Money Roadblocks

Updated: May 16

Are your financial beliefs holding you back?


My friend recently introduced me to Enneagrams. Enneagrams describe personality types; there are nine of them. I love personality tests and quizzes, even the ones that are probably made up by the magazine editorial team at their Friday afternoon meetings. That’s because I’m always searching for clues to figuring out how to solve what I feel are my personality flaws, and how to get past my challenges. I crave insight into myself so I can better understand why I do what I do, and how I can change the things I don’t like.


The Enneagram system is helpful for me. I’m a strong Type One, and reading about the qualities and characteristics of Type Ones was so validating. (“See? I can’t help it! I’m a Type One!”) More importantly, better understanding myself means I can learn to improve the things I want to change. What I also love about the Enneagrams is that it helps me understand the people around me. It gives me insight into what’s going on in their minds and why they do the things they do. It creates empathy and understanding.


There are also money personality types, like The Saver, The Indifferent, The Worrier, The Gambler and so on. Money personality types can offer insight into why you do what you do with your money, and what roadblocks might be preventing you from doing the things you think you should be doing, like spending less, saving more and investing your savings.


My whole life I’ve had a very strong and defined view of money. Money means security and safety. You should not squander it. You save it and plan for your future. This is a reflection of my upbringing and my personality. As a result, I’ve saved since my very first adult paycheque, I’ve been driven to work harder to ensure my security, and parting with money for reasons I see as frivolous or wasteful is literally painful.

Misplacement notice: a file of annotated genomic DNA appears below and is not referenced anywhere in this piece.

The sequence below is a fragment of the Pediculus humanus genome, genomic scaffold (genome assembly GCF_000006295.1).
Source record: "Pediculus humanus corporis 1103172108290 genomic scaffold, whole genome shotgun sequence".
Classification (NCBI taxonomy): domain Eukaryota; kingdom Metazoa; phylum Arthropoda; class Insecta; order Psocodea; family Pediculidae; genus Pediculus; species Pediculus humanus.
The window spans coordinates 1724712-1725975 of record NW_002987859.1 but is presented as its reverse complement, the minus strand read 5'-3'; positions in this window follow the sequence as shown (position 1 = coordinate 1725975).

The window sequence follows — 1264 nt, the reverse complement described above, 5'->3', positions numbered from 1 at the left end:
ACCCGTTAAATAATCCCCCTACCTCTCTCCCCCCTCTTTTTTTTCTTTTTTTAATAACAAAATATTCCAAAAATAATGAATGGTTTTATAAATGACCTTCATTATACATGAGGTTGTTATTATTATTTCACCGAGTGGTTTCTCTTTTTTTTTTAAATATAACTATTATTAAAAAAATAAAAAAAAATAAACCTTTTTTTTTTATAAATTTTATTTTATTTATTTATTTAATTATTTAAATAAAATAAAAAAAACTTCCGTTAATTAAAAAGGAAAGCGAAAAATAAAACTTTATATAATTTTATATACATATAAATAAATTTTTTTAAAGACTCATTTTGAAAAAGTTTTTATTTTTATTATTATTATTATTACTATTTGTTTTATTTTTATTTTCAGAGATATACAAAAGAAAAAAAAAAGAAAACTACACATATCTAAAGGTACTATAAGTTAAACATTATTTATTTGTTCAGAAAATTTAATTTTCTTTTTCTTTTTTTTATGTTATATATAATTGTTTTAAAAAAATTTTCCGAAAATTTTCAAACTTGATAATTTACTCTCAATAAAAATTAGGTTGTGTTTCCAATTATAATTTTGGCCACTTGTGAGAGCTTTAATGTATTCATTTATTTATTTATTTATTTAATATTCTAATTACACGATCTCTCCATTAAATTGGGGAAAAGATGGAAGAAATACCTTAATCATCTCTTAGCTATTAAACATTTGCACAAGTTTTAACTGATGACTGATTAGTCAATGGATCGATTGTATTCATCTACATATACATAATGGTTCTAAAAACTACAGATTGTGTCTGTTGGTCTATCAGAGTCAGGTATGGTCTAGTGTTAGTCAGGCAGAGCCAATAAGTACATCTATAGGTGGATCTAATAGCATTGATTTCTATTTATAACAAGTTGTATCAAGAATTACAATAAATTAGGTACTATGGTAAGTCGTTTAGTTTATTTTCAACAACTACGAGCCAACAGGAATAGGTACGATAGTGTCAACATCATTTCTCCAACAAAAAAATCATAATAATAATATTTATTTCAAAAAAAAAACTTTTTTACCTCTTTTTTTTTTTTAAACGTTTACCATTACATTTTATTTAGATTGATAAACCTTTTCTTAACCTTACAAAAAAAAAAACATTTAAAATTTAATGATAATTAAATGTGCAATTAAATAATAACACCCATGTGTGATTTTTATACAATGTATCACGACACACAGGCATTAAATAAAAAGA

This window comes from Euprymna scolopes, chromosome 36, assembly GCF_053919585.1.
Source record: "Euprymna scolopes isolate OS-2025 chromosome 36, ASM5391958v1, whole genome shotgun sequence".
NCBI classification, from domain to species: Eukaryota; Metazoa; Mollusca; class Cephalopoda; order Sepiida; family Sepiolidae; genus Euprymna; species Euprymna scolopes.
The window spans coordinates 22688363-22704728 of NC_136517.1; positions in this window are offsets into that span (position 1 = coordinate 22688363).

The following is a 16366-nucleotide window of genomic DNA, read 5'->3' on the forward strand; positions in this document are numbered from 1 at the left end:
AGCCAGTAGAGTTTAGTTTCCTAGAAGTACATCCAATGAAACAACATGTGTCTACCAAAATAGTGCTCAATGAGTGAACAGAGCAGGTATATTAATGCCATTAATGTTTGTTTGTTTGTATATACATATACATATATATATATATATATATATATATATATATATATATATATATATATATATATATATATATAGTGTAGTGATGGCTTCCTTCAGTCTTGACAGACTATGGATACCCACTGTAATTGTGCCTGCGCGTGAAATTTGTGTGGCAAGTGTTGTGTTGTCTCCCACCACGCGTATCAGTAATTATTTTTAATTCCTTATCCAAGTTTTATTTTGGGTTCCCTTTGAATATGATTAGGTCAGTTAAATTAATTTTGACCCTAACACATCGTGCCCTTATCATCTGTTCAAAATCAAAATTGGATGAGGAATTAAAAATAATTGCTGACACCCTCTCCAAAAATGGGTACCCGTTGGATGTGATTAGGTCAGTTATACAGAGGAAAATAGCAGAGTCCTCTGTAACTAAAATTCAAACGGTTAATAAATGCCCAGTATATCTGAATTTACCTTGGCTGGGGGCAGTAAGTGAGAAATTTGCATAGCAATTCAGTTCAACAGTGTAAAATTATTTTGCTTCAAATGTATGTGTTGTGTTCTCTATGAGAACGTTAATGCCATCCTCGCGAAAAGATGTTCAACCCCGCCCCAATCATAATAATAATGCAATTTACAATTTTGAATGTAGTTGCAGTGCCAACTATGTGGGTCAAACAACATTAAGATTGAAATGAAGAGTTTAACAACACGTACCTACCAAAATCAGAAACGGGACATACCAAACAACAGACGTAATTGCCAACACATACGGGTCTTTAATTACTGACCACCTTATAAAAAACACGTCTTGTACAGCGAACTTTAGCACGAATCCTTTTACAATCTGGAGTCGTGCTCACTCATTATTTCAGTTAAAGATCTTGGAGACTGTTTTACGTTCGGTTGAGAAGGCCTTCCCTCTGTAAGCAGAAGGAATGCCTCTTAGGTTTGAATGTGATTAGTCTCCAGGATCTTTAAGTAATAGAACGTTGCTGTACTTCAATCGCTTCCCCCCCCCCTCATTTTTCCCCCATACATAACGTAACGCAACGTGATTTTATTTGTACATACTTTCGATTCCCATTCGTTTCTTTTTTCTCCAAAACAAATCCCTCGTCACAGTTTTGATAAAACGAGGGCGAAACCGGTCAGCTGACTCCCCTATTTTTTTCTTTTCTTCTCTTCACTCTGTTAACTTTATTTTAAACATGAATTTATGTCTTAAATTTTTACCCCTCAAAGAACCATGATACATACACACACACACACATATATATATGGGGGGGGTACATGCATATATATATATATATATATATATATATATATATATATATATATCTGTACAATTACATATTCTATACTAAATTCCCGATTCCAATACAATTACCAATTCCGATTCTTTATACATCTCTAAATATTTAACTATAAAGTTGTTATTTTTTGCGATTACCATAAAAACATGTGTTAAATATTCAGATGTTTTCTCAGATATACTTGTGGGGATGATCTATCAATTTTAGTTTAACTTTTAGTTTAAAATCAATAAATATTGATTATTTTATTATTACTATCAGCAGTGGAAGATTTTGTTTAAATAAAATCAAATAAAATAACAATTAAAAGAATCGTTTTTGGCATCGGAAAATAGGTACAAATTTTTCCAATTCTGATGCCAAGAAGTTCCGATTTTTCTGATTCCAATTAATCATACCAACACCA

Over the years I’ve had this big realization: “Hang on…not everyone feels this way about money?” Nope. Not most people.


When I decided I wanted to help people with their finances, I knew I would have to take a broader view of money. One of the descriptions I read about the Type One Enneagram is “…you are easily offended by what seems to you to be the perverse refusal of others to do the right thing – as you have defined it.” That’s not helpful in any part of my life – in my parenting, in my relationship, and definitely not in financial coaching.


Through observing people around me, I see a vast array of money personality types. I’ve read articles and a book on personality types to better understand other people, just like when I read about the other eight Enneagram types.


Being aware of your beliefs and feelings about money, as well as your money-related actions, is so important. Do you have an ingrained view of money that you might re-think? Can you take a different perspective and remove a mental roadblock?


My money beliefs are: “Don’t be frivolous - save so you can be secure.” For others it might be: “Why worry about my old age? It’ll work out.”, “The financial world is greedy and corrupt – I don’t want anything to do with it.”, or “I’m so clueless about money that I’ll never understand it.” Or a thousand other things.

If you feel worried, anxious or stressed about your finances, or if you just have a nagging thought that you could be handling your money better, sit down, close your eyes, take three big breaths, and ask yourself, “Do I hold any beliefs about money that are holding me back?” Like in any part of our lives, being aware of our mental roadblocks is step one in getting around them. By being aware that I fear financial insecurity, I have taken steps to get past it: putting numbers to paper (Excel, actually), figuring out how much I need for my retirement, and getting my money invested in a way that I feel good about. This has helped me loosen my grip on my credit card and feel better about spending money. You can find your tactics too.



Financial planning is not an “off-the-shelf” product. Everyone’s different in a hundred ways. You can find the approach that works for you – that makes you feel confident you’re doing the right thing and allows you to take the money worry off the list.